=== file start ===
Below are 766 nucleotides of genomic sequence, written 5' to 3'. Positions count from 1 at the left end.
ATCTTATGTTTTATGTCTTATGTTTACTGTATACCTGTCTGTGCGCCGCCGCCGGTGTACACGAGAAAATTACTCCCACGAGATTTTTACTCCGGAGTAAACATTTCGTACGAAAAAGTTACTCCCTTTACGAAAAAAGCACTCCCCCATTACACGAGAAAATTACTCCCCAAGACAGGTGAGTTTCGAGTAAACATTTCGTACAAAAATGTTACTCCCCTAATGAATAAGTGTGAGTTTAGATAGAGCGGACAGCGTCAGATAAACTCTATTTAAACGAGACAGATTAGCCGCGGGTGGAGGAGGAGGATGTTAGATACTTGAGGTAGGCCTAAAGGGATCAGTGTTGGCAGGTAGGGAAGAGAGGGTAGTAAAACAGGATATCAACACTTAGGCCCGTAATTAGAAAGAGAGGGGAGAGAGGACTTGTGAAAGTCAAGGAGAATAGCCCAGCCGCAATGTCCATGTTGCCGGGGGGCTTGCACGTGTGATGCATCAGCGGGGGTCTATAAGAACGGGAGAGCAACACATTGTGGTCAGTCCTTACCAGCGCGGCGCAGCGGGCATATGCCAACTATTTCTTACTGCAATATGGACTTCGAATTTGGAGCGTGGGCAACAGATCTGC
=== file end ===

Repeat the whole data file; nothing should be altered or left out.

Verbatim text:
Below are 766 nucleotides of genomic sequence, written 5' to 3'. Positions count from 1 at the left end.
ATCTTATGTTTTATGTCTTATGTTTACTGTATACCTGTCTGTGCGCCGCCGCCGGTGTACACGAGAAAATTACTCCCACGAGATTTTTACTCCGGAGTAAACATTTCGTACGAAAAAGTTACTCCCTTTACGAAAAAAGCACTCCCCCATTACACGAGAAAATTACTCCCCAAGACAGGTGAGTTTCGAGTAAACATTTCGTACAAAAATGTTACTCCCCTAATGAATAAGTGTGAGTTTAGATAGAGCGGACAGCGTCAGATAAACTCTATTTAAACGAGACAGATTAGCCGCGGGTGGAGGAGGAGGATGTTAGATACTTGAGGTAGGCCTAAAGGGATCAGTGTTGGCAGGTAGGGAAGAGAGGGTAGTAAAACAGGATATCAACACTTAGGCCCGTAATTAGAAAGAGAGGGGAGAGAGGACTTGTGAAAGTCAAGGAGAATAGCCCAGCCGCAATGTCCATGTTGCCGGGGGGCTTGCACGTGTGATGCATCAGCGGGGGTCTATAAGAACGGGAGAGCAACACATTGTGGTCAGTCCTTACCAGCGCGGCGCAGCGGGCATATGCCAACTATTTCTTACTGCAATATGGACTTCGAATTTGGAGCGTGGGCAACAGATCTGC